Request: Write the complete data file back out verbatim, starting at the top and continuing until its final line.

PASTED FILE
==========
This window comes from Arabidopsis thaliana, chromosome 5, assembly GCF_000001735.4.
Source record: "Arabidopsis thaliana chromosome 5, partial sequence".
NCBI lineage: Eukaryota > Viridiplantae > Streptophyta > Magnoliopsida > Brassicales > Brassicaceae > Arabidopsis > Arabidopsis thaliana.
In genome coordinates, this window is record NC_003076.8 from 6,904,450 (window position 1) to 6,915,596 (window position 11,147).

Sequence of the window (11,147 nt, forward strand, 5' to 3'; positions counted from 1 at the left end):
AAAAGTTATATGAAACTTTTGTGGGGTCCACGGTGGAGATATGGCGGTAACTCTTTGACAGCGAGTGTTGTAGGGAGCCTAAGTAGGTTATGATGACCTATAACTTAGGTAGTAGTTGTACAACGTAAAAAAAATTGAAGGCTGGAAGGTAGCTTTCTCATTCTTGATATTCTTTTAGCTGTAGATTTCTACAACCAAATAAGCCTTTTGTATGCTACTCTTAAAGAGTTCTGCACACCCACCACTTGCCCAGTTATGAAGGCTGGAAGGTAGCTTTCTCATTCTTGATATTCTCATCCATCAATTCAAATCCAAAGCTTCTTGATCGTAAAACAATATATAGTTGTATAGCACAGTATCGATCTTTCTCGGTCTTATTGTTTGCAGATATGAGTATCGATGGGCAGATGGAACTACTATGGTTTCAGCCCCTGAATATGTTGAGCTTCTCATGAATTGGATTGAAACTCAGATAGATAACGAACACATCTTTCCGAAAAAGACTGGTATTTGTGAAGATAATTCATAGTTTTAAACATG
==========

This window comes from Arabidopsis thaliana, chromosome 5, assembly GCF_000001735.4.
Source record: "Arabidopsis thaliana chromosome 5, partial sequence".
NCBI lineage: Eukaryota > Viridiplantae > Streptophyta > Magnoliopsida > Brassicales > Brassicaceae > Arabidopsis > Arabidopsis thaliana.
In genome coordinates, this window is record NC_003076.8 from 6,904,450 (window position 1) to 6,915,596 (window position 11,147).

Sequence of the window (11,147 nt, forward strand, 5' to 3'; positions counted from 1 at the left end):
AAAAGTTATATGAAACTTTTGTGGGGTCCACGGTGGAGATATGGCGGTAACTCTTTGACAGCGAGTGTTGTAGGGAGCCTAAGTAGGTTATGATGACCTATAACTTAGGTAGTAGTTGTACAACGTAAAAAAAATTGAAGGCTGGAAGGTAGCTTTCTCATTCTTGATATTCTTTTAGCTGTAGATTTCTACAACCAAATAAGCCTTTTGTATGCTACTCTTAAAGAGTTCTGCACACCCACCACTTGCCCAGTTATGAAGGCTGGAAGGTAGCTTTCTCATTCTTGATATTCTCATCCATCAATTCAAATCCAAAGCTTCTTGATCGTAAAACAATATATAGTTGTATAGCACAGTATCGATCTTTCTCGGTCTTATTGTTTGCAGATATGAGTATCGATGGGCAGATGGAACTACTATGGTTTCAGCCCCTGAATATGTTGAGCTTCTCATGAATTGGATTGAAACTCAGATAGATAACGAACACATCTTTCCGAAAAAGACTGGTATTTGTGAAGATAATTCATAGTTTTAAACATG